“Oh shit. There’s another one? I was afraid of that. I guess that accounts for all those tigers. Well, you tell your lord he can bite me.” Morloxian scrambled up. Before Pete could stop him he leaped for the mammoth’s lupine tail, swung himself down to the tip, and let go.
Maureen didn’t bother to scream. As far as she was concerned, he was now one less problem to deal with. She couldn’t hope for Ewan to rescue her. What could he do against this monster? For that matter, what could she?
Her stomach did a somersault. She clamped her jaw shut and hung on and told herself not to think about Pete’s hideous transformation, or how far below her the ground was, or how much worse things were liable to get once Dumbozilla here finally stopped. It really, really sucked to be the group girl in these circumstances.
# # #
Morloxian timed his fall perfectly. He landed in the moat surrounding Dracula’s castle. The scummy water was just deep enough to save him from serious injury. Almost. He tried to stand and his ankle buckled. He went down butt-first in the water.
“Son of a bitch,” he said philosophically. Now he’d have to find another sponsor, build another lab. Great-Uncle Franz’s hidden catacombs had served the family well for generations. No chance of salvaging anything now, thanks to that idiot mutant mutt running off with a giant hairy, walking billboard. If Hancock didn’t come after him, some other shifter was bound to.
Maybe he’d head for New York, for the Catskills. He still had family out there.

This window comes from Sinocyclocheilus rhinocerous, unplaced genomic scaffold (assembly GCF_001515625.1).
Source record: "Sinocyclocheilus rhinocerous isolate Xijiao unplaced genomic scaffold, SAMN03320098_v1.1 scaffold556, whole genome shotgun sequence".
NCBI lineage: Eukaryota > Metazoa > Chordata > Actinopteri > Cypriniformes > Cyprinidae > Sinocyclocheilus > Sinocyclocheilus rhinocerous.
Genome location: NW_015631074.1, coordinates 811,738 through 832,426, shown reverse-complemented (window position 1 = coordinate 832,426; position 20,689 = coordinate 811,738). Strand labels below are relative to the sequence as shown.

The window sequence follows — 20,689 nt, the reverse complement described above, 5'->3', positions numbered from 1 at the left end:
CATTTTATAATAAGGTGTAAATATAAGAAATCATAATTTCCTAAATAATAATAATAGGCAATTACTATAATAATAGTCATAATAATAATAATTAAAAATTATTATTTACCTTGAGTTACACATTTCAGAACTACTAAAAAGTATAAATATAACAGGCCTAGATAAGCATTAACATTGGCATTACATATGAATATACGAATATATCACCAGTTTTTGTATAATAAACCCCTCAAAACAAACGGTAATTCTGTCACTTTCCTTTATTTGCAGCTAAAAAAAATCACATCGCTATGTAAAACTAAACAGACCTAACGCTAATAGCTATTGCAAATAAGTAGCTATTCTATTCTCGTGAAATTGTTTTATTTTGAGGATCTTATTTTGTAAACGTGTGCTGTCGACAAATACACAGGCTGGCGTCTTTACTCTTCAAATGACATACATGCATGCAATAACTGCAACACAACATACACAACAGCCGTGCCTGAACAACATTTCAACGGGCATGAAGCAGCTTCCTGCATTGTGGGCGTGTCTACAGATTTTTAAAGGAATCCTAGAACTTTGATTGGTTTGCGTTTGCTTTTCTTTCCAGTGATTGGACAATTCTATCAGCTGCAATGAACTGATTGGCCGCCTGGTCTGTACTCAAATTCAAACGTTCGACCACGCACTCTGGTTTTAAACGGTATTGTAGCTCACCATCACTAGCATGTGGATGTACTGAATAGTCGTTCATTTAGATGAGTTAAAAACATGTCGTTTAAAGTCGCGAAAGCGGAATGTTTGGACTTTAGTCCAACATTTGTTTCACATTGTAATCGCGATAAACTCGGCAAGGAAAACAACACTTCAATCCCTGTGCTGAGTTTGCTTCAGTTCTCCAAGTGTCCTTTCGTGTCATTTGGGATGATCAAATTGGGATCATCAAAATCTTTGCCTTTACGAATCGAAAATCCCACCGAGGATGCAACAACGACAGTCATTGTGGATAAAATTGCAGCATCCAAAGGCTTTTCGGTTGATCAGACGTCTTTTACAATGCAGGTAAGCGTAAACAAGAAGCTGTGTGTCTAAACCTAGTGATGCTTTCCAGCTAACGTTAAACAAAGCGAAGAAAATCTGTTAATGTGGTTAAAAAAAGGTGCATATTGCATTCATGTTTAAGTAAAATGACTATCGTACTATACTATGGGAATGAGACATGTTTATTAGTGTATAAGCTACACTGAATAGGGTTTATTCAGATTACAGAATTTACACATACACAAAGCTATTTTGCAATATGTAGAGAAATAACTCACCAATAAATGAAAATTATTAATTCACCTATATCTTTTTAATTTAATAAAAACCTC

“Well, well, ladies. Look what we’ve got here.”
He jerked his head up. His captive harem had apparently made it out of the lab intact. They’d also armed themselves with the iron putters ditched by the mini golfers. They moved into a ring around him, smiling.
He didn’t like the look of those smiles. No sir.
“Hi, Morry.” Candi bounced the shaft of her putter in her palm. “Mind if we play through?”
He looked at their implacable faces and swallowed. “Oh, bugger,” he said.
The ladies lifted their putters and closed in.
# # #
Ranjeet grumbled to himself, but only briefly. True, he had lost the scientist, Lord Ghan’s primary target. The Yakuza would be following at a discrete distance. They would have seen the Doctor drop off. No doubt they had collected him already. Besides, it wasn’t as if he was returning to Lord Ghan empty-handed.
The Atcheson wolf-mammoth paused to challenge a tour bus. Ranjeet tugged on his ear until he turned. “Not here,” he crooned in Urdu. “There will be bloodshed and destruction aplenty for you. But not here.” Atcheson trumpeted his frustration, then turned in the direction Ranjeet guided him.
The Ghan family had trained him well. He had learned how to control elephants in his native India, and knew how to manipulate Atcheson from his undercover stint in the group. This hybrid creature was easily steered.
Lord Ghan would be ecstatic. The tiger lord had his own crew of scientists. They would surely glean something from this mammoth offering, and from Ranjeet’s own mutated body, and that of the woman who smelled like a she-wolf, the unexpected prize.
He glanced back at Maureen, her hands knotted desperately in Atcheson’s pelt. She smelled different to him now that he had a wolf’s nose. Enticing. Exciting. He’d never viewed her in that way when he was human, but this new body had other ideas. Feral, primal ideas. Perhaps Lord Ghan would see fit to reward him for the gifts he brought.
The quickest way to his lord’s stronghold was up Route 15, directly through Talbot’s Peak. The beast beneath his feet hungered for destruction. Perhaps it might be wisest to let him run rampant through the shifter town. Drain off some of that massive energy, slake the bloodthirst a bit. Then he’d be more tractable by the time they arrived at the Ghan compound.
He tugged on Atcheson’s ear, and dug his foot-claws into the mammoth’s skull. Atcheson barked and bolted forward, leaving the exit behind, aimed for Talbot’s Peak.